It is that time of year: the drabness of winter gives way to spring; our nesting instinct kicks into high gear and we start our annual ritual of spring cleaning; The housing market churns and people start looking for new homes; senioritis, like an epidemic, hits students ready to graduate from high school, college seniors and their parents worry about the job market and if students will be able to find that first real job. May be there are changes in your job as well; a new supervisor; a job transfer or layoff; new rules in the office.
Change is everywhere we look. How do we deal with it – and how do we do it effectively? Let’s first look at what doesn’t help. We can dig our heals in and pretend we can stop the changes. We can yearn for what was and keep a blind eye to what is or will be.
What other options do we have? How do we embrace change?
Change is really only there for us to grow. When everything stays the same, many people get comfortable with the status quo. Change allows us to embrace something new, something we might have otherwise not even considered. Change brings opportunity to try new things.
Let’s take inspiration from the following quotes:
- If nothing ever changed, there’d be no butterflies. (unknown)
- To improve is to change; to be perfect is to change often. (Winston Churchill)
- Not everything that is faced can be changed, but nothing can be changed until it is faced. (James Baldwin)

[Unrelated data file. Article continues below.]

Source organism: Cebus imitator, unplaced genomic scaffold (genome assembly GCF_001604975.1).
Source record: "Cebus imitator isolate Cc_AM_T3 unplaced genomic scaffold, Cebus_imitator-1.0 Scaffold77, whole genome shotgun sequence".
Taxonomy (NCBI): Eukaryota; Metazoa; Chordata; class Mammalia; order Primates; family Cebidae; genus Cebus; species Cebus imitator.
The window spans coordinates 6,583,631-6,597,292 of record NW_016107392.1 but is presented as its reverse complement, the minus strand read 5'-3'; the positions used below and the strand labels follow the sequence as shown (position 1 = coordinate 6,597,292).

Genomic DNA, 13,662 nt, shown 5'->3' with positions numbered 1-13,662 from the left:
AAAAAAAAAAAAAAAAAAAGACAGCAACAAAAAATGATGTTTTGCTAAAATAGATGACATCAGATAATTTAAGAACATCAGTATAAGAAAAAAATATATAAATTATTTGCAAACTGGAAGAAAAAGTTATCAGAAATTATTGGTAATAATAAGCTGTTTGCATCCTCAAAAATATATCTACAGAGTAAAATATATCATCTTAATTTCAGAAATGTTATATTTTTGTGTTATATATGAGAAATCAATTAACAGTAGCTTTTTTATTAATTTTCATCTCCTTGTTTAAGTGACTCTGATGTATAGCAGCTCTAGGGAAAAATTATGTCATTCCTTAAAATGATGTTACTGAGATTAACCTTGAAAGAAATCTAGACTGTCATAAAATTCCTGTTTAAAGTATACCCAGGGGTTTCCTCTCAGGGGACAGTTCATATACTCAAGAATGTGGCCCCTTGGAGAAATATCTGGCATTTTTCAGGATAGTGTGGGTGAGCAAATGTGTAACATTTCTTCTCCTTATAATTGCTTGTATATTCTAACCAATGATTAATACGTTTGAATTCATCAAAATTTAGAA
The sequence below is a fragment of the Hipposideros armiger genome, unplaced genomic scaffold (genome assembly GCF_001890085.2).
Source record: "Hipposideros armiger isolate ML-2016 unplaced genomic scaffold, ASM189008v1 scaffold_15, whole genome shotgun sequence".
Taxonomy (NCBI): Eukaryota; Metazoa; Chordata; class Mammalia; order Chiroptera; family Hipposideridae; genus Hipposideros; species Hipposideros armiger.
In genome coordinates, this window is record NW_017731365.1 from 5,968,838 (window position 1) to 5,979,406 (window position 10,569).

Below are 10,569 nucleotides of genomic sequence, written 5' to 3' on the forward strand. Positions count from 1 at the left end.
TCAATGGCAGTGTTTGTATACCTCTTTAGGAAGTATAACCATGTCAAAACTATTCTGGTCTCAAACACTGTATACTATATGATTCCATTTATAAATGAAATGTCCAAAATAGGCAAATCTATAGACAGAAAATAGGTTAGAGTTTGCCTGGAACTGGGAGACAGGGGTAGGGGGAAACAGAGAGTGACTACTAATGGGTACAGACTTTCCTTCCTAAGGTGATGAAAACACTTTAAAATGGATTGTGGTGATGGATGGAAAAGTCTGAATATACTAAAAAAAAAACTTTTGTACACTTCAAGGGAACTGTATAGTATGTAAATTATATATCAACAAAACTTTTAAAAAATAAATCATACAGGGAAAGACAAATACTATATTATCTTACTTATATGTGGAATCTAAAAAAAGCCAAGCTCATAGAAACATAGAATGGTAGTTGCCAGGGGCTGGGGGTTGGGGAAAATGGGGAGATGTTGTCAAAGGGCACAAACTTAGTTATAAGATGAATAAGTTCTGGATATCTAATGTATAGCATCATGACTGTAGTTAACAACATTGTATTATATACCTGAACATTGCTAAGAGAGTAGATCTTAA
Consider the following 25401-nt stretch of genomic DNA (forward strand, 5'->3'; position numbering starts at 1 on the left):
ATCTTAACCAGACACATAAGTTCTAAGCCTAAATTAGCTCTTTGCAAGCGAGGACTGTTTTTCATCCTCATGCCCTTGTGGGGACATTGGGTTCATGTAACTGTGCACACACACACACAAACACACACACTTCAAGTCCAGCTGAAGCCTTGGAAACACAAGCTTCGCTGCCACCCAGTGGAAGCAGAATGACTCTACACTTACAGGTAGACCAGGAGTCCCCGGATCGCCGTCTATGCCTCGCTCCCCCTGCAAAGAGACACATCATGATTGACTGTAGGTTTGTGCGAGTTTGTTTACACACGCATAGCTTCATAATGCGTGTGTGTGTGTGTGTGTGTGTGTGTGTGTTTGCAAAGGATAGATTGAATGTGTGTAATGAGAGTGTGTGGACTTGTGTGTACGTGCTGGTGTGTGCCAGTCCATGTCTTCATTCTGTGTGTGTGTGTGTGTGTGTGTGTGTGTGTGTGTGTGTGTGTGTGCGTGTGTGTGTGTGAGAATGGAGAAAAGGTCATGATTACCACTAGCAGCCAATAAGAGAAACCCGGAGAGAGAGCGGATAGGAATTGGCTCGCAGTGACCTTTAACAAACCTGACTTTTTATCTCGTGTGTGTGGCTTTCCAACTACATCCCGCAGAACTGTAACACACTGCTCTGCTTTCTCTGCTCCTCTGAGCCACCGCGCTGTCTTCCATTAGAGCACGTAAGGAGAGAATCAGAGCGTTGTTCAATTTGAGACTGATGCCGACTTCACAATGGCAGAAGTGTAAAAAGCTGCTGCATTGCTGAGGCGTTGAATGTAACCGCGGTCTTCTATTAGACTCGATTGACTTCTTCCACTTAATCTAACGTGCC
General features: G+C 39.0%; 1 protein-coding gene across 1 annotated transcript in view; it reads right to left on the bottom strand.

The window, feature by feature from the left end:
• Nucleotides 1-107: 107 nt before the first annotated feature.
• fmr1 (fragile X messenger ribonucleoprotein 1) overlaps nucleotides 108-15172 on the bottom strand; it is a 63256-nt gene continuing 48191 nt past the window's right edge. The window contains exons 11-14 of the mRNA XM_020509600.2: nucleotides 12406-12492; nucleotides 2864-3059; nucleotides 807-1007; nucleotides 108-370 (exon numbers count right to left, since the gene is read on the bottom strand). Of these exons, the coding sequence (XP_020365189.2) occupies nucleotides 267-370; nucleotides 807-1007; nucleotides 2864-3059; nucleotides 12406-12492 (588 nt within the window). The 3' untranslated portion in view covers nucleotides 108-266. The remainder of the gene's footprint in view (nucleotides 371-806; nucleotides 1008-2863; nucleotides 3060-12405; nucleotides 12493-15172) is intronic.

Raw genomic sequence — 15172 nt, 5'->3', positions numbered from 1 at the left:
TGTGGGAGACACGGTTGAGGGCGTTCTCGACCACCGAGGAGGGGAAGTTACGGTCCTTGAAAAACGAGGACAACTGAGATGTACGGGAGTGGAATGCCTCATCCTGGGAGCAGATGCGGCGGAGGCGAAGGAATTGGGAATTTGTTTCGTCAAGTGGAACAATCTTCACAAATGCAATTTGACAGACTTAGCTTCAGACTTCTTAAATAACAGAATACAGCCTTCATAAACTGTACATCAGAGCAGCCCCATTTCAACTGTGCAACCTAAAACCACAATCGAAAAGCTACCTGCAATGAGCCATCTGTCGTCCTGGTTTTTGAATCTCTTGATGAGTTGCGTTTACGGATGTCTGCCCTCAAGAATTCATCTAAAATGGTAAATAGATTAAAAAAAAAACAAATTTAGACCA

- It takes a lot of courage to release the familiar and seemingly secure, to embrace the new. But there is no real security in what is no longer meaningful. There is more security in the adventurous and exciting, for in movement there is life, and in change there is power. (Alan Cohen)
Step by step:
Psychologist Kurt Lewin came up with this model of change that can be adapted to the individual.
Start with a period of “unfreezing”. This is a time to look at the status quo as well as the changes that are upon you. What does the change involve? How is it different from what you do or have today? What do you like and dislike about the change? What do you like and dislike about what you have now? What opportunities does the change present? What can you learn from the change? Can you be a pioneer or change agent and be perceived as a leader instead of an obstructionist?
Step two in Kurt Lewin’s model of change is the “transition” period. This is where the change is implemented and the bugs are worked out. This can take some time. For example, if you are moving to a new house you have to get the current house ready for sale; you have to pack; you have to find a new home; you have to unpack and settle into the new home. There are many other little details that have to be attended to, before you can get comfortable in your new home. Similarly other transitions require many transition steps before you can settle into a new routine.
Step three is “refreeze”. Once you get the changes under control, it is time to establish new routines and new ways of doing things. It is time to settle into the new life.
Rather than waiting for change to force itself on you, take a critical look at your life and determine where a change is in order. If your relationship with your spouse could be better, schedule a frank talk or suggest counseling; if you hate your commute, consider moving closer; if you hate your job, may be it is time to consider a change. Be proactive. Embrace change!
Schedule a complimentary coaching consultation. See what changes for the better I can help you with. Call now: 847-913-3900.